Saturday, August 12, 2017

Derain and the Fear and Loathing of the Modern Figurative Artist

The figurative artist today is considered an artistic Luddite, somehow quaint, but is dismissed as outdated as a prairie poke bonnet.  Recently in a New York Times article about Andrew Wyeth, critic Ted Loos wrote "Wyeth is often dismissed as a talented realist — generally not a compliment in today’s art world." This flimsy article does not warrant further reading as the author displays a remarkable ignorance vis-a-vis figurative painting, and is only useful to illustrate the typical dismissal of the genre. On the other hand, Cindy Sherman, that dirty underwear neurotic sends a New York Times critic into to paroxysms of artspeak over her new breakthrough: the  making public her Instagram account.
Cindy Sherman "Ready for my close-up Mr. DeMille"

It is difficult climate for the figurative artist, there are very few serious venues. The major galleries only show "realism" if your work is filled with snark, political messages, and irony. No sincere bathing in beauty here- are you mad!? I have been asked if my art is kitsch by gallery owners before seeing it. It may be but I assure you it is quite unintentional on my part.

I love the figurative but it is both a joy and agony to paint; is it too photographic or slick, should I try some faux  naive stylization? No not that- too dishonest but what? I find that often I try to do the best I can,and quite simply let the results lie where they fall. It is a quite humbling not to mention, painful experience when you realize that the final result in no way resembles the radiant, museum worthy, art book canonization of your original vision.

The tilt of art towards abstraction was challenged by Derain, Giacometti and Balthus. Here is a review of the show written by Jed Perl, one of the few remaining sane critics in the art world. To say this review gave me wings is an understatement. Jed Perl makes subscribing The New York Review of Books  worth it. I don't know if you are able to read the whole review without a subscription but you can read part of it. I included the insightful last paragraph,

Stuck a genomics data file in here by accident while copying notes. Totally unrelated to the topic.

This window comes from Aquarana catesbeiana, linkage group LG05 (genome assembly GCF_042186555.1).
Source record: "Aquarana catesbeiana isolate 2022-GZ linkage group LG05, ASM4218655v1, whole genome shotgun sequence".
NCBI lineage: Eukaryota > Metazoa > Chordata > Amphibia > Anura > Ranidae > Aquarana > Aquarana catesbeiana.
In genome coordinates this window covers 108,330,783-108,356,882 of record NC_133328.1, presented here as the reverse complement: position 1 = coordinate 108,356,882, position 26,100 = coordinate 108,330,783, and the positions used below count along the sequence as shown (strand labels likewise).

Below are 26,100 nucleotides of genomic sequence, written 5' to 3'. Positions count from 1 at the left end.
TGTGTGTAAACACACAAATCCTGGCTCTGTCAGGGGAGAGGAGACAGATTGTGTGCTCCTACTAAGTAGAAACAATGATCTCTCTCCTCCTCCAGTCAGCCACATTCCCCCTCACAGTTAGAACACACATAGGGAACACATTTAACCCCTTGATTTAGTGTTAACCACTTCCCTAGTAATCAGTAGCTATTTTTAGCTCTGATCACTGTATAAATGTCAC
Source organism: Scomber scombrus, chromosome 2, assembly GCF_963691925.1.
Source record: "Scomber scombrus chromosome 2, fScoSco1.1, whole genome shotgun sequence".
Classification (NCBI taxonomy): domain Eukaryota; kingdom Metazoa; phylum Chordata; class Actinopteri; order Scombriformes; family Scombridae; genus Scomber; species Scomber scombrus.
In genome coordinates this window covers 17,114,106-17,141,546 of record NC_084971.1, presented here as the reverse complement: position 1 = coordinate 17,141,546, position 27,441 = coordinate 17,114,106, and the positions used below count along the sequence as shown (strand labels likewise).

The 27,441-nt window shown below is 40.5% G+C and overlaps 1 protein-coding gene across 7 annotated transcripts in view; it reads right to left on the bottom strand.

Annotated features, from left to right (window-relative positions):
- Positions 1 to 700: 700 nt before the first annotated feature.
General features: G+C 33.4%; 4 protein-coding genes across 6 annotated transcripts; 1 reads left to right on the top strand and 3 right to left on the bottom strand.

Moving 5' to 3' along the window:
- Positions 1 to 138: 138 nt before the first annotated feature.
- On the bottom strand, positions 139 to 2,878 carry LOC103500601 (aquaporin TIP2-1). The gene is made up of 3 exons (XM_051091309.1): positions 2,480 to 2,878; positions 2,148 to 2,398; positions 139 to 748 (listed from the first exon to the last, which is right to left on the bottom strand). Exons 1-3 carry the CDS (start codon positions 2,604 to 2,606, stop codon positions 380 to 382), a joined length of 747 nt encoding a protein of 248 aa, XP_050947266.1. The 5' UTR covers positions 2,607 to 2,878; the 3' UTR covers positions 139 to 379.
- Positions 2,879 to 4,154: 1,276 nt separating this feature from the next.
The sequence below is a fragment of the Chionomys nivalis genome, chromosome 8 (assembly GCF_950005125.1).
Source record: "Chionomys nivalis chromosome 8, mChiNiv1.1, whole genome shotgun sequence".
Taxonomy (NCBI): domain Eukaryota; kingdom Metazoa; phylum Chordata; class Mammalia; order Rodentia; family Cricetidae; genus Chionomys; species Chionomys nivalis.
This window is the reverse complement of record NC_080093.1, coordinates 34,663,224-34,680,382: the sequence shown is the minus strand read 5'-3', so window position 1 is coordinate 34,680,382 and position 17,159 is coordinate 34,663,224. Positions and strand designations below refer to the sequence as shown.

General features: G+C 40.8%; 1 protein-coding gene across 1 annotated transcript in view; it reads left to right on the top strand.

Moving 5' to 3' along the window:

An excerpt: All these artists, Derain as much as Picasso, embraced the fundamental modern discovery that the essence of the visual arts wasn’t naturalistic truth but pictorial truth. A work of art was first and foremost an arrangement of forms, which had both emotional and symbolic implications. With Picasso and Matisse, the constant rearrangement of forms became a way of generating emotions and symbols that reflected the artist’s kaleidoscopic personality. Derain, Giacometti, and Balthus were troubled by what they saw as the subjectivity of such constantly mutating forms. While they were too thoroughly modern to revert to the old idea that a painting was a mirror of the visible world, they wanted their imaginary worlds to have a logic and inevitability that transcended their own emotional appetites.
Derain "Nude in Front of a Green Curtain"
Derain  "Harlequin and Pierrot"

"To all of this skepticism the magnificent exhibition currently at the Museum of Modern Art of the City of Paris responds with a clearheadedness and an intrepid confidence rare in the museum world. What we have here is nothing less than another side of the great modern adventure. That Derain, Balthus, and Giacometti are so absolutely insistent on rejecting irony in favor of sincerity and magic in favor of metaphysics gives this exhibition a particular urgency in our own dark times."

Further reading: Jed Perl's take on Cindy Sherman.


ian warburton said...

Thank you for that post Sharon. I was beginning to wonder where you were. When you get a minute, let me see what you are working on.
regards, Ian.

Meabh Warburton said...

P.S. Off to London at the end of next week so will pop into the BP Portrait show.

Sharon Knettell said...

Working on a lagre male figurae get you some pics. It has taken me for a ride.